To reiterate, I don’t believe there is anything wrong with ideology in the media, it just needs to be acknowledged. The increasingly transparent attempts to insert an agenda into the news has caused overall trust in the veracity of the news media to fall from 72 to 49 percent in the last 17 years. MSM is ailing and will not recover until it acknowledges that it is no longer an accurate reflection of reality. It must do this by either acknowledging it’s institutional bias so consumers can apply the correct filters or by truly seeking editorial and journalistic diversity.

Goodbye 31

One of the great heroes of my life played his last game tonight as the Pacers lost their series against the Pistons. Reggie Miller is now retired, and I have no more reason to watch basketball.


interesting documentary

I recently saw a documentary called The Weather Underground about the 60's leftist militant organization called the Weathermen. It was very well-done, if a bit too sympathetic to the weathermen.

It raises a lot of good questions, though, about what constitutes ethical behavior in a world where large forces effect large numbers of lives, sometimes in very negative ways. It also raises good questions about the ethics and the strategic effectiveness and ineffectiveness of violence.

As someone who believes that situations can potentially arise where the most ethical response involves violence (i.e., as someone who isn't a pacifist), I was forced to confront very tricky questions about the concepts of ethical vs. unethical applications of violence. It seems to me that if one adopts a utilitarian ethic, which governments essentially do when they conduct war, then it is difficult from a purely moral standpoint to condemn those who adopt a similar ethic in oppostion to war, as the weathermen did. In other words, if you support the Vietnam War, in which hundreds of thousands if not millions of innocent people were killed, then you can't very well stand in righteous indignation and shock when a terrorist group blows up a building in opposition to the war.

You can condemn the goal, you can condemn the effectiveness, you can condemn the ideology, but it is difficult to qualitatively condemn the technique of terrorism as immoral while simultaneously supporting the ethical permissability of other forms of violence. Some might argue that conventional military powers don't target civilians directly (at least not according to official policy), but does that really make state sanctioned violence more ethical than terrorism? Is it really worse to intentionally kill 3 people than to unintentionally kill 50,000? Was it immoral for German theologian Dietrich Bonhoefer to attempt to assasinate Hitler?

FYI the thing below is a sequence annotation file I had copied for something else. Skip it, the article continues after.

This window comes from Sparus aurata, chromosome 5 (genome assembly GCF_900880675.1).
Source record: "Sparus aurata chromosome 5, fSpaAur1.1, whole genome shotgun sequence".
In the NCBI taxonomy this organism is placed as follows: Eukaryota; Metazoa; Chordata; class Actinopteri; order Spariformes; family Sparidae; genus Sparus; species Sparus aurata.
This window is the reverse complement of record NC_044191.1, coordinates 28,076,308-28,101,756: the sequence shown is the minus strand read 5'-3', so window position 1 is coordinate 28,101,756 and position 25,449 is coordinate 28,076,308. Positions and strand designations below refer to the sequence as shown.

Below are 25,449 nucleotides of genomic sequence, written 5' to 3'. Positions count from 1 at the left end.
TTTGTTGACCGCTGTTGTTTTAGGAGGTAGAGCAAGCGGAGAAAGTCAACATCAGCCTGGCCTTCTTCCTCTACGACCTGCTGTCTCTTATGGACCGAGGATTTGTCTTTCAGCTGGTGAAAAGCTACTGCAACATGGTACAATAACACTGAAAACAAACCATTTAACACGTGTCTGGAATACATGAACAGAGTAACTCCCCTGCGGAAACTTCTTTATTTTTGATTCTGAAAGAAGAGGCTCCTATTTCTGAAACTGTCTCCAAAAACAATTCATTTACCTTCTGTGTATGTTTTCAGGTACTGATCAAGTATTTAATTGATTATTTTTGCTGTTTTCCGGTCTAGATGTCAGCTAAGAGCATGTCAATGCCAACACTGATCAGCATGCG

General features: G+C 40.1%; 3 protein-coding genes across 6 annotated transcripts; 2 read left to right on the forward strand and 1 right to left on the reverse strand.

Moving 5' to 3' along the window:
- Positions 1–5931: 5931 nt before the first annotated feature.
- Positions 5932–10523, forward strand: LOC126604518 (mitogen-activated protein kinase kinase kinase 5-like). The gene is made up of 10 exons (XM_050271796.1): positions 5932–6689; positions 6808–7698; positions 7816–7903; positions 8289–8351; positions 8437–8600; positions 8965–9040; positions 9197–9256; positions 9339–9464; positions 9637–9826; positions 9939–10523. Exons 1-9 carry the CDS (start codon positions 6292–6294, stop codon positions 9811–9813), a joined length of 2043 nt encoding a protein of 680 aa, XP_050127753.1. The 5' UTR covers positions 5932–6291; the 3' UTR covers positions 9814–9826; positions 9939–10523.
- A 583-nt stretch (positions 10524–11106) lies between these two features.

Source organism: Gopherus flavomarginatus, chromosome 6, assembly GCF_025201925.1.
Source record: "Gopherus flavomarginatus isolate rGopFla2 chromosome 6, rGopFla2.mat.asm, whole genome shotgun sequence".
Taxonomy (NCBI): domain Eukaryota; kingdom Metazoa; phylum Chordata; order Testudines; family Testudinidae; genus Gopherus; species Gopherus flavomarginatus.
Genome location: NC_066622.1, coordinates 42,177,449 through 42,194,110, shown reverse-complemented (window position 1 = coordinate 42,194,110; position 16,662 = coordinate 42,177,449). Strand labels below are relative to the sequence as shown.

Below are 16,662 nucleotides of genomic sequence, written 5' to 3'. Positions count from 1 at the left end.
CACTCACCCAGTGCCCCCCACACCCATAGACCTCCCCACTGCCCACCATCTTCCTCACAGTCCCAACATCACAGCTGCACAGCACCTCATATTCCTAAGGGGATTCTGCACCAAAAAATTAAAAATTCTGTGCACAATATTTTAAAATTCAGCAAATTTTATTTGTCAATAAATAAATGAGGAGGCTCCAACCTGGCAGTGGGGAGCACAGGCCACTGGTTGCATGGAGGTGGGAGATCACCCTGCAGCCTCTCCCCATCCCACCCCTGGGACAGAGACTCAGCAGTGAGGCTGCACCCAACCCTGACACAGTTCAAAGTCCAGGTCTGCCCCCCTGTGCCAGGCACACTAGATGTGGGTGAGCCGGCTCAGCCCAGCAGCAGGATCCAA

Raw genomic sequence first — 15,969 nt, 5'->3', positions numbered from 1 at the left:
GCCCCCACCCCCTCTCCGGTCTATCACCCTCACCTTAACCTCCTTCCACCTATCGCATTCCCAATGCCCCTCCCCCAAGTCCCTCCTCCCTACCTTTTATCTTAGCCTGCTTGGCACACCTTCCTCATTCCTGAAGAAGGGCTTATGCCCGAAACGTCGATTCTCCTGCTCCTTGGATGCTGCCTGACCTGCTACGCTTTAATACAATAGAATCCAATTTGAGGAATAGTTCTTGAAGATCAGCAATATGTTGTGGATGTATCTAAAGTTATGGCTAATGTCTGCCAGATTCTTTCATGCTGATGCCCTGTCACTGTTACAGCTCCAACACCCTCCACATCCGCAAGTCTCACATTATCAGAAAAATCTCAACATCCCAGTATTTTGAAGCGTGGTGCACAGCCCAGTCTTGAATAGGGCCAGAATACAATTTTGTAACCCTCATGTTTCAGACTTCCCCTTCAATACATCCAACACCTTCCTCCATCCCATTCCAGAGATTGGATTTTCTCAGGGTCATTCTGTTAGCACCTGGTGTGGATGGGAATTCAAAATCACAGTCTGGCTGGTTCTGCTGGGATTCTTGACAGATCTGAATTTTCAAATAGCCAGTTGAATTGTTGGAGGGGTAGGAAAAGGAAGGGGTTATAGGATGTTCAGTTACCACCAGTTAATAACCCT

In a similar vein, I think the film very effectively portrayed the level of dedication that some of these people possessed. Regardless of one's opinion of their goals or their techniques, it is difficult to deny that they were the real deal. One got a real sense of "we're not in Kansas anymore," that these people were willing to change their whole way of life for their cause. I'm not trying to laud them, but only to contrast that palpable sense of dedication with the condition of the modern left--- the oppostion to the Iraq War, for example.

I in no way support what the Weathemen did (although I should note that they only destroyed property; they never killed anybody). At the end of the day, I think that if you make moral allowances for terrorists because you sympathize with their cause, then you can't very well complain when someone from the opposite cause adopts the same technique. I also think they were foolish for abandoning conventional politics and non-violent dissent (as George Will said of interest groups, they want the all the power of political office without having to be bothered with inconveniences like running for office). They were also extremely foolhardy, in that their techniques were not only completely ineffectual, but they were also extremely counterproductive. They, and the rest of the 60's far left, caused such a knee jerk political reaction in main stream America that the Left is still paying the price today.

I was continually reminded throughout the film of the Earlham pie thrower, Josh Medlin. His justifications for his actions were eerily similar to those of the weathermen. As the length of this post suggests, all of these people really get to me, in infuriating, haunting, and humiliating ways. I am at once impressed by their dedication and shamed by my own complacency. They make me wonder what I could really do if I got off my duff and got organized, got radical. At the same time, though, I'm frightened by their extremism, because I know that there but by the grace of God go I. The line between admirable dedication and contemptable extremism is disturbingly blurry.